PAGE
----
Introducing a ‘Third Space’ approach in the clinical legal education context
This presentation reports on strategies used by the Flinders Legal Advice Clinic to build law students’ reflective practice and workplace resilience capabilities. These include Wellness sessions during Induction, reinforcing reflective and reflexive practice using peer performance reviews, and most recently the introduction of ‘Third Space’1 techniques.
Literature over the last two decades clearly shows that both law students and legal professionals experience psychological distress and mental ill health at significant levels. Stressors include the nature of the work environment; levels of autonomy or lack of autonomy; workload and deadline pressures; and the types of work being undertaken, especially where that involves exposure to confronting or distressing material.
Law students come from increasingly diverse backgrounds and many have little personal knowledge of lawyers nor experience of working in professional environments. For these law students, interactions with supervisors and colleagues in the clinical context, and the intensity of responding to the time critical needs of real clinic clients can be as much of a shock and pressure as the nature of the work required to be undertaken. Where clinical legal education programs do not seek to build students’ capacity to successfully navigate these challenges, then that clinical education context itself may have the impact of magnifying stressors for students or causing distress.
In February 2017, the Flinders Legal Advice Clinic introduced the ‘Third Space’ concept to student interns as a key strategy for supporting students to develop workplace and personal resilience tools. ‘Third Space’, developed by Dr Adam Fraser2, aims to assist people to use ‘that moment of transition between a first activity and the second that follows it…, to mentally 'show up' right for whatever comes next.’3 ‘Third Space’ builds on earlier strategies developed since 2014 which include Wellness sessions as a key component of the Clinic’s Induction process, and peer performance reviews designed to allow student interns to reflect on their own participation in the clinic and to provide feedback for their peers. These existing programs not only allow students to reflect on their own performance and possible areas of challenge and improvement, but also to gain understanding of the perception others have of them in the workplace context. The addition of the ‘Third Space’ approach has enriched the existing multi-layered structure to facilitate ongoing reflective practices and the development of resilience strategies which can be applied outside the clinical environment.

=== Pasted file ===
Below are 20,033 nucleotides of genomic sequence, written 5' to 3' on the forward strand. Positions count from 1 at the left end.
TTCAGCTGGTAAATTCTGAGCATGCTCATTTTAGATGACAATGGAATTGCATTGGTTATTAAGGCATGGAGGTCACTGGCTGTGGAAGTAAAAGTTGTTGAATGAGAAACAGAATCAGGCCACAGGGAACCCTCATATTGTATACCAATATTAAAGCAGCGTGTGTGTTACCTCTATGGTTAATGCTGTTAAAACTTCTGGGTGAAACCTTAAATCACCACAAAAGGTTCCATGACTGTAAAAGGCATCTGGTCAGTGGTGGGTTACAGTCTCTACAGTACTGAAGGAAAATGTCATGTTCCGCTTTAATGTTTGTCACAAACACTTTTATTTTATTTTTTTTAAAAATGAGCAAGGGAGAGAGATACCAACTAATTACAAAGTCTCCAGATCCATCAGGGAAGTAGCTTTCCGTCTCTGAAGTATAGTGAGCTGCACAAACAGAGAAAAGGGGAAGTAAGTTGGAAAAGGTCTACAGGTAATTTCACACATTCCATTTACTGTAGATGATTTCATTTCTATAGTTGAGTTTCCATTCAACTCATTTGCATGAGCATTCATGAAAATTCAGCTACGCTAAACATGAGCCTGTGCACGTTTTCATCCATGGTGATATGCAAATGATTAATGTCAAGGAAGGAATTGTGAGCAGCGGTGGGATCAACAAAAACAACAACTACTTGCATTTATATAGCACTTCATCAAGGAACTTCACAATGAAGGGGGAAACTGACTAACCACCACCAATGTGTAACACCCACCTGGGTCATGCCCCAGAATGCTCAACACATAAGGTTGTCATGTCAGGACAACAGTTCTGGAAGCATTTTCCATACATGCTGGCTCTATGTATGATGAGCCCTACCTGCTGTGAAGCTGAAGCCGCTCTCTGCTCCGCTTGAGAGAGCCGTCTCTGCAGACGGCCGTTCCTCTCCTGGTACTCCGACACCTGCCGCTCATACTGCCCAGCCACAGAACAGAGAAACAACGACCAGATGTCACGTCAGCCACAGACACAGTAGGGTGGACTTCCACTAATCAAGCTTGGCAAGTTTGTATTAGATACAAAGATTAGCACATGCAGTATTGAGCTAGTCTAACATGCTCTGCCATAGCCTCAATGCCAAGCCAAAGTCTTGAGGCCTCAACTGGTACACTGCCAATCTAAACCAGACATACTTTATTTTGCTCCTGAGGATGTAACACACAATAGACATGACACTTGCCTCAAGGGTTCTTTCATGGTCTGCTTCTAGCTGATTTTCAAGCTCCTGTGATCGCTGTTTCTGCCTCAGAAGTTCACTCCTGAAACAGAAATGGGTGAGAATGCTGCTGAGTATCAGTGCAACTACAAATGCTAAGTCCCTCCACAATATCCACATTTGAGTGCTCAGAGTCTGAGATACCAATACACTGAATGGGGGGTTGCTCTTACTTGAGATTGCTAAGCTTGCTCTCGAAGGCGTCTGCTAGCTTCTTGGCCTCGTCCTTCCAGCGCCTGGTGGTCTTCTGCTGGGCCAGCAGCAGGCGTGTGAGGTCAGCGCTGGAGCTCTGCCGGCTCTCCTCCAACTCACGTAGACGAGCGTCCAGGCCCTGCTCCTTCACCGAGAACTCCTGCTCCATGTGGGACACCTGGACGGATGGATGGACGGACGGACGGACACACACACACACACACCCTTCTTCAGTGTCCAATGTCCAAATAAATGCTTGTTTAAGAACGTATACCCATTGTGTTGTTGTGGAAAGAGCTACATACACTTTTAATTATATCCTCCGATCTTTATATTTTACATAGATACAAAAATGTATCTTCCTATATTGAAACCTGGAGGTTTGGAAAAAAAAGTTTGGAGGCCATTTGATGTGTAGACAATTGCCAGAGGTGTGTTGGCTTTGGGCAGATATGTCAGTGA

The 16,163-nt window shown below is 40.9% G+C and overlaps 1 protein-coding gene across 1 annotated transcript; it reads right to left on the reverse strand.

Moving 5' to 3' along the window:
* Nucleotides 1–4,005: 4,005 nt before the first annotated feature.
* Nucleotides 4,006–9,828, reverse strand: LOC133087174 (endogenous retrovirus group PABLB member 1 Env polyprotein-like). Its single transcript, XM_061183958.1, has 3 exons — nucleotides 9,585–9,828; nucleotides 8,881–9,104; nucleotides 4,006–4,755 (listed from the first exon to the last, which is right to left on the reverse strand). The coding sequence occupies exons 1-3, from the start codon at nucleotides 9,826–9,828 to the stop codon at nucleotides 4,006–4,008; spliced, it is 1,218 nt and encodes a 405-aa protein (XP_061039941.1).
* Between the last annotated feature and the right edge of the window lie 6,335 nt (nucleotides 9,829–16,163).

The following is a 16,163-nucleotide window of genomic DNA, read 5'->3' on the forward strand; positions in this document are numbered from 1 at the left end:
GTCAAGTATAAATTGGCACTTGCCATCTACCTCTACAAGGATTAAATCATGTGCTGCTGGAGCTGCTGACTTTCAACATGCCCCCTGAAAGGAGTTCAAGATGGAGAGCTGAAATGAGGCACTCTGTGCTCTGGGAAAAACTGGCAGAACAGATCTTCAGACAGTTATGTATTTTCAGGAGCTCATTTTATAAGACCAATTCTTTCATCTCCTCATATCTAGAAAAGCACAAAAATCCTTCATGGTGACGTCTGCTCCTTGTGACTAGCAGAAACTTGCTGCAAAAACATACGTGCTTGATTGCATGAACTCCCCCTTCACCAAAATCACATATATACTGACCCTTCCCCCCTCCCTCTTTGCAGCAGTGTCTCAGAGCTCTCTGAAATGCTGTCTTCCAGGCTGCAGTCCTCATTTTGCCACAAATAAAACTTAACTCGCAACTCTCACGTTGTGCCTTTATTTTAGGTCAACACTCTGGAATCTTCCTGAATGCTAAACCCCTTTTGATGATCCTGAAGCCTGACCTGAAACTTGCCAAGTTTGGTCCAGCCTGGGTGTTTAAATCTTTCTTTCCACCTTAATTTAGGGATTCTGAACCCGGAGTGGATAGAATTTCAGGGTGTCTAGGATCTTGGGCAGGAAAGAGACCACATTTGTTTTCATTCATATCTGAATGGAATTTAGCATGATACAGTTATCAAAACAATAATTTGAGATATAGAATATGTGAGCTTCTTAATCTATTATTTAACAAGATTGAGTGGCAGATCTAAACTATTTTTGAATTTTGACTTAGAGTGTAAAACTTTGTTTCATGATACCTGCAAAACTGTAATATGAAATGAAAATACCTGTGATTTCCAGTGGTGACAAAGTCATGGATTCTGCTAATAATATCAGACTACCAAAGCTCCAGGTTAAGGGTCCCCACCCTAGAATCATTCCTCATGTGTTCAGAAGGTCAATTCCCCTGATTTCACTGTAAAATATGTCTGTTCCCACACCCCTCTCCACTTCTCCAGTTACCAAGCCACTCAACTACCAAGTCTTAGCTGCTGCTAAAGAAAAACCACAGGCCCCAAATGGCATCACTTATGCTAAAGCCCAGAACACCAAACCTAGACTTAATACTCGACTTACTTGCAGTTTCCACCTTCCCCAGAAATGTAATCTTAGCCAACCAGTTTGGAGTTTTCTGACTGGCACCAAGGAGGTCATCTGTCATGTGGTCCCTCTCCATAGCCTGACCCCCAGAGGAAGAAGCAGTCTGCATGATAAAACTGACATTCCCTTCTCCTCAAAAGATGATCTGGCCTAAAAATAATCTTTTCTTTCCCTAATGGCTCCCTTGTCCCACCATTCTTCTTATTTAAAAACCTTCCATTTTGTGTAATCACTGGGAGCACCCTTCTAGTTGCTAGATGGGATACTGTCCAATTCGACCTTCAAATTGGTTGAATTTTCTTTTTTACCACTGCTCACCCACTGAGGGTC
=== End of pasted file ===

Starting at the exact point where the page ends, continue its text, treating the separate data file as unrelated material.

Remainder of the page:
Feedback from interns has shown how valuable this process has been in helping them recognise their strengths and weaknesses, areas for potential improvement, and strategies that they can use to overcome challenges.